We don't need control statements

10 min read

A little story

It was the first day of my last year of high school, more than ten years ago. The new programming teacher arrived and stood silent for a second, and then he started the lesson:

This year we will create a state machine with persistence using C++. This state machine will be a light-bulb that can be turned on, or off.

My classmates and I looked at each other, thinking, "ok, that will be easy as pie," and then he dropped the bomb:

There's a catch: You'll not be allowed to use if or for for it.

Now the entire class was confused. Flow control is one of the first things we all learn as programmers. From day one, our new teacher wanted to teach us that we shouldn't think about conditions as if, repetitions as for, and so on. So instead of translating logic to code, we should think abstractly and logically, worrying about implementation details later.

JavaScript statements

JavaScript has quite a bunch of control statements:

  • if/else.
  • for/of/in.
  • while.
  • do/while.
  • switch/case.
  • try/catch.

We'll go through that list and learn about some of the alternatives we have, which are generally safer and cleaner from my point of view. Let's begin!

Conditions (if/switch)

Let's take this simple example as a starting point:

const welcomeMessage = ({ admin }) => {
	let message;
	if (admin) {
		message = "Welcome, administrator!";
	}
	return message;
};

So we have a function welcomeMessage which takes a user object and returns a message which depends on the user's role. Now, because this if is quite simple, we might spot already that this has an issue, but JavaScript itself doesn't give us any error. We don't have a default value for that message, so we need to do something like this:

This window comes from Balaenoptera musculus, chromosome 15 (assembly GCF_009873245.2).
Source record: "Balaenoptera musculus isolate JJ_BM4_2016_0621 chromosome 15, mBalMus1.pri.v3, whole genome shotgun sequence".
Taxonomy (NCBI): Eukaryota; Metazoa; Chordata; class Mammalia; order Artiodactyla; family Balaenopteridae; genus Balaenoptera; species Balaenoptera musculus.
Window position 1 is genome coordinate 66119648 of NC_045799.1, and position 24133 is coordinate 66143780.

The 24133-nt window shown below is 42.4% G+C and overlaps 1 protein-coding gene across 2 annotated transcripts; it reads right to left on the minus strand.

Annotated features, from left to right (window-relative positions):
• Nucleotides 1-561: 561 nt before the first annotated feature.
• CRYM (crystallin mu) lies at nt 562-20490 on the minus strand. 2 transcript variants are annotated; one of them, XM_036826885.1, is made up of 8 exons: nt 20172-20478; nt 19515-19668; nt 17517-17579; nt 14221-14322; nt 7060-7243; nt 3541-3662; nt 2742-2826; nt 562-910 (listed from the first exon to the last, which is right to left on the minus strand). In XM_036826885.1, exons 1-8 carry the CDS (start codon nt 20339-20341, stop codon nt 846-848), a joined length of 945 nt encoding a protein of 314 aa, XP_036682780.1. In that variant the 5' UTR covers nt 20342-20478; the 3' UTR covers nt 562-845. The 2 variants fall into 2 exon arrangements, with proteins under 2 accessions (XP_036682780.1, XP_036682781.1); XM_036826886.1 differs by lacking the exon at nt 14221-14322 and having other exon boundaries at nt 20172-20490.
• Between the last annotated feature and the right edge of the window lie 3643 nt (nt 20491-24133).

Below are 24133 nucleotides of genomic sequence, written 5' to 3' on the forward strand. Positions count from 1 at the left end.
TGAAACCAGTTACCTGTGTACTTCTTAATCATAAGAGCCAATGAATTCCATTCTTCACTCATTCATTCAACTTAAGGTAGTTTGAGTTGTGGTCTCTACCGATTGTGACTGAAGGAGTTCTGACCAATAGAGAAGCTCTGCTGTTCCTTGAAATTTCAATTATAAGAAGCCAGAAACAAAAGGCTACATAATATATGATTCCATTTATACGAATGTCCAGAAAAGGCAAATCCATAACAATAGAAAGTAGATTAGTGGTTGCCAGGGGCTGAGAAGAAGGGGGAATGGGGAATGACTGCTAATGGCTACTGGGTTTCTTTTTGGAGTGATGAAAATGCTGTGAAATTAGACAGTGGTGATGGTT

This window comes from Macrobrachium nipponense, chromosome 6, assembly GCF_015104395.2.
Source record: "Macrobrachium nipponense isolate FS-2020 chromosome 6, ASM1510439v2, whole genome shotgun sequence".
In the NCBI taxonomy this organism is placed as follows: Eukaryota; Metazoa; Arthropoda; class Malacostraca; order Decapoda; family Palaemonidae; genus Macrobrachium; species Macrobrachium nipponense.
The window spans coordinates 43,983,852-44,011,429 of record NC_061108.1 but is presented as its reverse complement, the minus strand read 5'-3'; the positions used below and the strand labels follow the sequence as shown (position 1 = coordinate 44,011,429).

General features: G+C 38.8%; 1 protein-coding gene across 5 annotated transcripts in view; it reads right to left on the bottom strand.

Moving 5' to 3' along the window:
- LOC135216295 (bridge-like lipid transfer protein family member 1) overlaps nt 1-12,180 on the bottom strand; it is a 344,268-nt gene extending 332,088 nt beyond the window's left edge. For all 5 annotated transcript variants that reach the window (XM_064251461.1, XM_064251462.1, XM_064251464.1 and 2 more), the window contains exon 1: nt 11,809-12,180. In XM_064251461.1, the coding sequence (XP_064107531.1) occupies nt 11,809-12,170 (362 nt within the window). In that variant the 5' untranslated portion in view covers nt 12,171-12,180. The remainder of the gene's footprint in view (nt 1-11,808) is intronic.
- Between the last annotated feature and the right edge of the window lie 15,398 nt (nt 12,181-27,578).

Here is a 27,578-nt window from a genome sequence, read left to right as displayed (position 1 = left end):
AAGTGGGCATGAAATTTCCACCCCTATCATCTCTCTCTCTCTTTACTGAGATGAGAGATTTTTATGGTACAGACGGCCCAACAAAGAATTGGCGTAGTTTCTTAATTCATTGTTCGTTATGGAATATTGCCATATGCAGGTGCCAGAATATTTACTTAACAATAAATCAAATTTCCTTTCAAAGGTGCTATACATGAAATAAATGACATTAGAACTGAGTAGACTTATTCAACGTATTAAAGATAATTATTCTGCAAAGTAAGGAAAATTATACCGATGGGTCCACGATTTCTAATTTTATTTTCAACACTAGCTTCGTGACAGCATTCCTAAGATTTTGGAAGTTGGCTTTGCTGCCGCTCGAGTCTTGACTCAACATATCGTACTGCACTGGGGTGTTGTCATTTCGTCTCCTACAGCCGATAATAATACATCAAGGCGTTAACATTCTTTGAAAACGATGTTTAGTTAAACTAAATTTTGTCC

const welcomeMessage = ({ admin }) => {
	let message = "Welcome, user";
	if (admin) {
		message = "Welcome, administrator!";
	}
	return message;
};

// Or

const welcomeMessage = ({ admin }) => {
	let message;
	if (admin) {
		message = "Welcome, administrator!";
	} else {
		message = "Welcome, user";
	}
	return message;
};

As I said in the introduction, we don't need if, for this, we can use a ternary instead. A ternary has the following structure:

boolean ? valueForTrue : valueForFalse

So we can change welcomeMessage to be like this:

const welcomeMessage = ({ admin }) =>
	admin ? "Welcome, administrator!" : "Welcome, user";

// Or

const welcomeMessage = ({ admin }) =>
	`Welcome, ${admin ? "administrator" : "user"}!`;

Ternaries have three advantages over ifs:

  1. They force us to cover all the logic branches. This means "every if has a mandatory else."
  2. They reduce the amount of code drastically (we just need a ? and a :).
  3. They force us to use conditional values instead of conditional blocks, which results in us moving logic from if blocks to their own little functions.

The main argument against ternaries is that they become hard to read if we have several levels of nested ifs (ifs inside an ifs), and that's true, but I see that as yet another advantage. If we need to nest logic, that means that we need to move that logic away. So, let's have yet another example of this:

const welcomeMessage = ({ canMod, role }) =>
	`Welcome, ${
		canMod ? (role === ADMIN ? "administrator" : "moderator") : "user"
	}!`;

That became hard to read quite quickly, but that means that we need to move some logic away from welcomeMessage, so we need to do something like this:

const roleText = role => (role === ADMIN ? "administrator" : "moderator");

const welcomeMessage = ({ canMod, role }) =>
	`Welcome, ${canMod ? roleText(role) : "user"}!`;

We covered if already, but what about switch? Again, we can use a combination of plain objects and the ?? operator, so we go from this:

const welcomeMessage = ({ role }) => {
	switch (role) {
		case ADMIN:
			return "Welcome, administrator!";
		case MOD:
			return "Welcome, moderator!";